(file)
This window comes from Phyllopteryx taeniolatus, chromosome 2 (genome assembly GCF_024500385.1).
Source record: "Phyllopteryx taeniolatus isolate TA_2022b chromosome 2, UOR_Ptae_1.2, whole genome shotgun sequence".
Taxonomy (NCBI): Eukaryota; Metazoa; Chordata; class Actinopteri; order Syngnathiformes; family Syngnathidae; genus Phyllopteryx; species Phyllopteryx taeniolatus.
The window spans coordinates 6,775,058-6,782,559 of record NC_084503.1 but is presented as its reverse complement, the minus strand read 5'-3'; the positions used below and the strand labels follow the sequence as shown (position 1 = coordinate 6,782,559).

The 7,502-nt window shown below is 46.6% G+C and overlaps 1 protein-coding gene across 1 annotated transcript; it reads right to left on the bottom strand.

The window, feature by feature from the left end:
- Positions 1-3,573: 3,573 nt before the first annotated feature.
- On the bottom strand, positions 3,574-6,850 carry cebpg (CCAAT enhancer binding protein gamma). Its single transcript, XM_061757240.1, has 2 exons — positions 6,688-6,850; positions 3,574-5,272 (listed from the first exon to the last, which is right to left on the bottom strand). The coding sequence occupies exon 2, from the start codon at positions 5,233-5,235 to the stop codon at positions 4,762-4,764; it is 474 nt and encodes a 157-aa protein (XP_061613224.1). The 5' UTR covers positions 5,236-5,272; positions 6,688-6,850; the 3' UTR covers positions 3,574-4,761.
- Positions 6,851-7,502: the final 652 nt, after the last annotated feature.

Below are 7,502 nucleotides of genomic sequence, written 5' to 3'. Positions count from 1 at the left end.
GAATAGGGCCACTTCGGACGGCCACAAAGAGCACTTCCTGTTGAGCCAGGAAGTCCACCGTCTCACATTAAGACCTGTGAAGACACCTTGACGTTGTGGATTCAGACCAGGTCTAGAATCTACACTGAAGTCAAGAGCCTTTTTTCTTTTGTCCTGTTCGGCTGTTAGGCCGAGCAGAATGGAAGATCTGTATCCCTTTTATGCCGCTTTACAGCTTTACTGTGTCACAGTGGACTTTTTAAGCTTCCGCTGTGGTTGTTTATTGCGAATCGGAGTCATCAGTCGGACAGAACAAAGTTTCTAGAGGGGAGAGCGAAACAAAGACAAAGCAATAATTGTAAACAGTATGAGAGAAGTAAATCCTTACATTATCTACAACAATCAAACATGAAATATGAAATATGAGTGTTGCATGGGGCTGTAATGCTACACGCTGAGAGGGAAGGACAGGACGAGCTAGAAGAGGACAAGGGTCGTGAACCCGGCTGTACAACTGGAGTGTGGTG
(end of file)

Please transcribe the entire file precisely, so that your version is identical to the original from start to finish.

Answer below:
This window comes from Phyllopteryx taeniolatus, chromosome 2 (genome assembly GCF_024500385.1).
Source record: "Phyllopteryx taeniolatus isolate TA_2022b chromosome 2, UOR_Ptae_1.2, whole genome shotgun sequence".
Taxonomy (NCBI): Eukaryota; Metazoa; Chordata; class Actinopteri; order Syngnathiformes; family Syngnathidae; genus Phyllopteryx; species Phyllopteryx taeniolatus.
The window spans coordinates 6,775,058-6,782,559 of record NC_084503.1 but is presented as its reverse complement, the minus strand read 5'-3'; the positions used below and the strand labels follow the sequence as shown (position 1 = coordinate 6,782,559).

The 7,502-nt window shown below is 46.6% G+C and overlaps 1 protein-coding gene across 1 annotated transcript; it reads right to left on the bottom strand.

The window, feature by feature from the left end:
- Positions 1-3,573: 3,573 nt before the first annotated feature.
- On the bottom strand, positions 3,574-6,850 carry cebpg (CCAAT enhancer binding protein gamma). Its single transcript, XM_061757240.1, has 2 exons — positions 6,688-6,850; positions 3,574-5,272 (listed from the first exon to the last, which is right to left on the bottom strand). The coding sequence occupies exon 2, from the start codon at positions 5,233-5,235 to the stop codon at positions 4,762-4,764; it is 474 nt and encodes a 157-aa protein (XP_061613224.1). The 5' UTR covers positions 5,236-5,272; positions 6,688-6,850; the 3' UTR covers positions 3,574-4,761.
- Positions 6,851-7,502: the final 652 nt, after the last annotated feature.

Below are 7,502 nucleotides of genomic sequence, written 5' to 3'. Positions count from 1 at the left end.
GAATAGGGCCACTTCGGACGGCCACAAAGAGCACTTCCTGTTGAGCCAGGAAGTCCACCGTCTCACATTAAGACCTGTGAAGACACCTTGACGTTGTGGATTCAGACCAGGTCTAGAATCTACACTGAAGTCAAGAGCCTTTTTTCTTTTGTCCTGTTCGGCTGTTAGGCCGAGCAGAATGGAAGATCTGTATCCCTTTTATGCCGCTTTACAGCTTTACTGTGTCACAGTGGACTTTTTAAGCTTCCGCTGTGGTTGTTTATTGCGAATCGGAGTCATCAGTCGGACAGAACAAAGTTTCTAGAGGGGAGAGCGAAACAAAGACAAAGCAATAATTGTAAACAGTATGAGAGAAGTAAATCCTTACATTATCTACAACAATCAAACATGAAATATGAAATATGAGTGTTGCATGGGGCTGTAATGCTACACGCTGAGAGGGAAGGACAGGACGAGCTAGAAGAGGACAAGGGTCGTGAACCCGGCTGTACAACTGGAGTGTGGTG